It wasn’t until a few years later when I was fully able to integrate this lesson into my own leadership style .

I did say these were leadership lessons learned the hard way.

I see too many managers and supervisors using criticism and even browbeating in an attempt to get more out of their direct reports. I was guilty of this too, in that first leadership position many years ago, but it wasn’t that workshop that drove the lesson home.

A colleague gently but firmly pointed out to me that my style was counterproductive. That was hard to hear. But I had the good sense to listen and to amend my ways, and since then I’ve kept learning and growing that particular leadership muscle.

Turns out criticism pretty much never works. Pointing out all the things team members do wrong takes precious time and energy away from everything that’s going right, and moreover it makes people feel crappy and pretty soon they’ll hate coming to work.

The good news is, people change. I changed. Bringing out the best in people is a skill: practice makes – well, not perfect, but better. Really good even.

No one’s perfect.

I’ve had a lot of great bosses and mentors over the years, and the best of them focused on the positive, on the work that needed to get done, on how best to get it right, how much it matters to the core mission of the team. The worst of them pounced on everything I was doing wrong.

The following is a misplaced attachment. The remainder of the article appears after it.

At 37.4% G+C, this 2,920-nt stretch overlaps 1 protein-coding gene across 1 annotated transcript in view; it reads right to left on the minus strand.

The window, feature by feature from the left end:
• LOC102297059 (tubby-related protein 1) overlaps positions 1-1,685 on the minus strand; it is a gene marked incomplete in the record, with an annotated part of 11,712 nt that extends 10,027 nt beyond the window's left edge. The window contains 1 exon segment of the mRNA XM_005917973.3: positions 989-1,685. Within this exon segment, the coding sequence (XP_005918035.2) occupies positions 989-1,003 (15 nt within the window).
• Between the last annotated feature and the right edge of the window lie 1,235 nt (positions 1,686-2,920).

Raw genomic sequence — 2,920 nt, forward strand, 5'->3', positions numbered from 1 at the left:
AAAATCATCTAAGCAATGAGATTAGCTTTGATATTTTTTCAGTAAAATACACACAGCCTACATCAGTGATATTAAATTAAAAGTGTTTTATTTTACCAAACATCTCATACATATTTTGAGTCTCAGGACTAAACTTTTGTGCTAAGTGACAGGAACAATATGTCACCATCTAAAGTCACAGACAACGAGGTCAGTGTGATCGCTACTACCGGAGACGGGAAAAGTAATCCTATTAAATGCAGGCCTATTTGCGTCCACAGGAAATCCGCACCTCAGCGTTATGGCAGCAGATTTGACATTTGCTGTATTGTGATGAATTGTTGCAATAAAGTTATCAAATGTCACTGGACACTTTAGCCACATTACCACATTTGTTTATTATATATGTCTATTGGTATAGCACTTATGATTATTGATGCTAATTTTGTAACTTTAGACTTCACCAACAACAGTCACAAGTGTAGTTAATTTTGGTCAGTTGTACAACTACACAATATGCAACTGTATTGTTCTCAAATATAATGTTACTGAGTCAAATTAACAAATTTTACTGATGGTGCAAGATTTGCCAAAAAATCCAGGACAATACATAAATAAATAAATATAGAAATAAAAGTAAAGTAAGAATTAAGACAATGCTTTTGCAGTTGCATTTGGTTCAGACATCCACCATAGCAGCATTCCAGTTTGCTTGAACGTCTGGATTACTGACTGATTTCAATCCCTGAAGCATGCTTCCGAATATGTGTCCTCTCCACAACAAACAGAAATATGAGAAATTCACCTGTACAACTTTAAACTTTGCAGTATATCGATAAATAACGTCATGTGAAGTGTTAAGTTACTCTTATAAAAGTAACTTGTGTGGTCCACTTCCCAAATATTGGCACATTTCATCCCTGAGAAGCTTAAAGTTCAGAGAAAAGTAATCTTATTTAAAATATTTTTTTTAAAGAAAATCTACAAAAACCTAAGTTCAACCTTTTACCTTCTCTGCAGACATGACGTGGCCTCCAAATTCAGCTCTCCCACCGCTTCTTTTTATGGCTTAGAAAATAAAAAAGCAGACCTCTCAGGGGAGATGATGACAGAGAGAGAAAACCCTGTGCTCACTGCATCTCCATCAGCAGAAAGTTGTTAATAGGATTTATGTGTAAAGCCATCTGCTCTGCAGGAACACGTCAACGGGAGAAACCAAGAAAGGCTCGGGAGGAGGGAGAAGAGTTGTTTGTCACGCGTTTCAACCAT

Guess which bosses I admire most and still keep in touch with to this day? Guess which teams were most fun to be in; the most productive?

That’s right: the ones that turn their time, energy, and attention to the great work that shows results.


Image credit: “criticism” by Paul Hermanson used under CC-BY-NC-2.0 license.

Share

Co-creating your organization’s future

Here’s something daring for a Change Management professional to say: change can’t be managed.

You can (and must) lead your organization through a project, a re-organization, or a set of circumstances that changes your operation in fundamental ways. But in the end, “management” doesn’t work.

You may think you can control the process, and if so you may be in for a surprise. I won’t say an “unpleasant” surprise, because there’s always some good that comes out of “failure.” At the very least, you’ve gained valuable insights. At most, you and our organization have grown in ways you hadn’t anticipated.